Credit Cards

      1 Comment on Credit Cards

Originally posted on Money with Merne’s Facebook Page on February 21,27,28, March 2, 2017:

The average amount of CREDIT CARD debt is….$16,061!

In the years that I’ve been passionate about finance, I’ve learned that the use of credit cards can be very psychological and emotional! Your use of credit cards is probably just based on how you saw your parents use them. You were probably never taught formally. I feel that most people just assume that everyone uses credit cards for things they can’t afford and are complacent with having revolving debt. While talking with a friend about credit cards many years ago, she told me that she only uses credit cards for big ticket purchases she knows she can’t afford. I cringed! In later years I encountered more people who acquired debt for school expenses, car repairs, medical bills, etc. Seemed a bit more understandable. Those folks were usually more in a rush to get rid of the debt.

You might be surprised to hear that I use credit cards for almost everything.  Why? I get lots of rewards points! I have 2 no-annual-fee rewards cards that I pay off every month. Since I track all my expenses versus my income in my budget spreadsheet, I know I’m only spending what I can afford. So basically, I’m getting free rewards just by spending the money I would already be spending.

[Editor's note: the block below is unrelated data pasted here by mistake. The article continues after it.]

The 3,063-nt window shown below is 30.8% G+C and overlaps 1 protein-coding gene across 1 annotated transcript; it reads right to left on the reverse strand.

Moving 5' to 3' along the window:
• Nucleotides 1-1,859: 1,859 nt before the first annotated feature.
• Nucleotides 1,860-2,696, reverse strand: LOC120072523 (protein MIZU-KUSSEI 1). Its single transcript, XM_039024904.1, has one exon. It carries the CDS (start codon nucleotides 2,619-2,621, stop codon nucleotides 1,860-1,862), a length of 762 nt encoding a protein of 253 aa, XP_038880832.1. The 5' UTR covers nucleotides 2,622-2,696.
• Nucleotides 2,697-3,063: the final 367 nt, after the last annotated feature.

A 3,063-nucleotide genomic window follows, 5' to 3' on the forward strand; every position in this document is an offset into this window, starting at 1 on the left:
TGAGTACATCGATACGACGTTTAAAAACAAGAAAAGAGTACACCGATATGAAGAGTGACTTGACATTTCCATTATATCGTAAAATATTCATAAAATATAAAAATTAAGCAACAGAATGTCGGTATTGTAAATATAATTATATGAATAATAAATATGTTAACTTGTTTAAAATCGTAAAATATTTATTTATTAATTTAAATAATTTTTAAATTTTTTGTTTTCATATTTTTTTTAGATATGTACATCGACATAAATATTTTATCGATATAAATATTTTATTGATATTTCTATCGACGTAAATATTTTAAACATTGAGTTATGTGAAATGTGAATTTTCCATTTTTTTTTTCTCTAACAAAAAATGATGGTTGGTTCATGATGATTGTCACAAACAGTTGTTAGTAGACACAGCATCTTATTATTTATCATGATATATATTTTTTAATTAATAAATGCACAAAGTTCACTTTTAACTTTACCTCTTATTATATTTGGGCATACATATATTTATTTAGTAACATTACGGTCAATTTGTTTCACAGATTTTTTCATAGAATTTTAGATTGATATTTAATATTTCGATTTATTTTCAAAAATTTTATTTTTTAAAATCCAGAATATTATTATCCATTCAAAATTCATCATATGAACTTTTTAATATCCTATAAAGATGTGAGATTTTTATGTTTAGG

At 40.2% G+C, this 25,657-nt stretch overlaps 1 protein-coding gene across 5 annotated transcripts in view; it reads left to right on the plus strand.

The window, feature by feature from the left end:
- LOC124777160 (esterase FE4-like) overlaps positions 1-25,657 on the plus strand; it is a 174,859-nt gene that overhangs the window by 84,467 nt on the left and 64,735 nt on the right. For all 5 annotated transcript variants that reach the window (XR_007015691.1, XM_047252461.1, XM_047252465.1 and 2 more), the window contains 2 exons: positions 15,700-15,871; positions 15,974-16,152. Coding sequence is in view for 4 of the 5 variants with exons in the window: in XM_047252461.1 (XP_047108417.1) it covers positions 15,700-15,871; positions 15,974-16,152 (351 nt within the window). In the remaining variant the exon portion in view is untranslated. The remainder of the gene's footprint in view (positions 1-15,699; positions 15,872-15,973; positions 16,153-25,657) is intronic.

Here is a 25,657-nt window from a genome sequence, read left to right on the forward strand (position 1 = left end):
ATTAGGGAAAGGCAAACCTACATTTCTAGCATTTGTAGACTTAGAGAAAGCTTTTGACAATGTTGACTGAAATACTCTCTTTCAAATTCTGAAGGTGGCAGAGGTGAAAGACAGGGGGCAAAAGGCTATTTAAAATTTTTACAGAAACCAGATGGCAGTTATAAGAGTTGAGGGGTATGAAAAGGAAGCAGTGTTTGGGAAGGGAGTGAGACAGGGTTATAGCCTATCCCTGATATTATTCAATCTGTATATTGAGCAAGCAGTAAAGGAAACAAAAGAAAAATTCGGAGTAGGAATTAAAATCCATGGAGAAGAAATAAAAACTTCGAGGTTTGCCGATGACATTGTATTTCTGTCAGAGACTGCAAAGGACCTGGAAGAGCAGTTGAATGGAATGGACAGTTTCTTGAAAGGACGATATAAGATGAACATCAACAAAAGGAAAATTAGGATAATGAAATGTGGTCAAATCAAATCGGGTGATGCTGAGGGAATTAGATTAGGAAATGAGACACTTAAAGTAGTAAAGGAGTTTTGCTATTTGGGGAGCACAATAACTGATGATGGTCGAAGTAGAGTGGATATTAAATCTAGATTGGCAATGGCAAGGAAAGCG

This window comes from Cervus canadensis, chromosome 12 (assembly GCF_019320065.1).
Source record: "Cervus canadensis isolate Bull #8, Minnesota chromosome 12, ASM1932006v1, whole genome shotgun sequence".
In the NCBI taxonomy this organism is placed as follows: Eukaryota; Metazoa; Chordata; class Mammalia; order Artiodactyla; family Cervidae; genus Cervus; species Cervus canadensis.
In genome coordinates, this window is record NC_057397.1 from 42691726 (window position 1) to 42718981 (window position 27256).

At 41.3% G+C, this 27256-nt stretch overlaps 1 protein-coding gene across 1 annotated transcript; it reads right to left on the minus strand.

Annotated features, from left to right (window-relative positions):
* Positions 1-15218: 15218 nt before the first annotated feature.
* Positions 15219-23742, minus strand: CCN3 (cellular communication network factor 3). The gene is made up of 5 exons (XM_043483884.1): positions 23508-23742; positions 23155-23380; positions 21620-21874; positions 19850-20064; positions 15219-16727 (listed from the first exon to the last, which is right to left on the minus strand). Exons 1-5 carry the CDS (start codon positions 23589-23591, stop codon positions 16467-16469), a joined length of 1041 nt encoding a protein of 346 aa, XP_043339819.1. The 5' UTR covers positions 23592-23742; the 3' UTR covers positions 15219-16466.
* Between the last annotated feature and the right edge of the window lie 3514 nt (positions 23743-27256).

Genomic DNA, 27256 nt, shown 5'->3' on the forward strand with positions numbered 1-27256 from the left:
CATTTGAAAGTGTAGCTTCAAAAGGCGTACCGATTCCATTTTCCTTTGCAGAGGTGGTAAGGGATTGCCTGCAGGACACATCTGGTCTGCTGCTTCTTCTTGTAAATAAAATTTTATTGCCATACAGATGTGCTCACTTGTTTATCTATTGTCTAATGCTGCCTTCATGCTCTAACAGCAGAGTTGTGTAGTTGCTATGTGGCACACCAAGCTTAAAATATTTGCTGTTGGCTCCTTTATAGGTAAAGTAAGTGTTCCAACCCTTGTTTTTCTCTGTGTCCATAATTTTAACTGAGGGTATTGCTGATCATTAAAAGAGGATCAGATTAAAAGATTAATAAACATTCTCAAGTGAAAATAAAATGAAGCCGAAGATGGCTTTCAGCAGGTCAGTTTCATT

I would recommend this to folks, but I know a lot of people who’ve had credit card debt don’t trust themselves to use credit cards. Hence why you need to know yourself! Maybe steering clear of credit altogether and using a debit card and cash is the best thing for you. To thine own self be true!

When shopping for credit cards, here are some things to consider:

  • Steer clear of cards with annual fees (they may have better rewards, but why would you pay someone else to spend your own money?).
  • The interest rate doesn’t matter if you are going to pay off the balance every month, but if you are carrying a balance and working toward paying it off, make sure you find a card with low APR.
  • If you travel abroad, find a card with no foreign transaction fees.
  • Find the rewards card that fits you!  Travel points?  Gift cards?  Cash back?  What will be the most valuable to you?
If you have had credit card debt and have paid it off, now what?  Are you planning to close that evil credit card account so you can never be tempted by it again? Think twice before you close that account! It can hurt your credit score! Your credit score is based on many factors including your debt to credit ratio – ie the limits on all of your cards versus the balances you carry on them – as well as the length of time you’ve had your accounts. If you close an account you’ve had for 15 years, you lose that history AND the limit! If you think you’ll be tempted by the card, cut it up or hide it away somewhere. If you have wayyy too many cards and you really feel like you have to close an account, make sure you close accounts opened more recently with lower credit limits. Always keep your oldest card open! And once again, make sure you get rid of accounts that charge annual fees!


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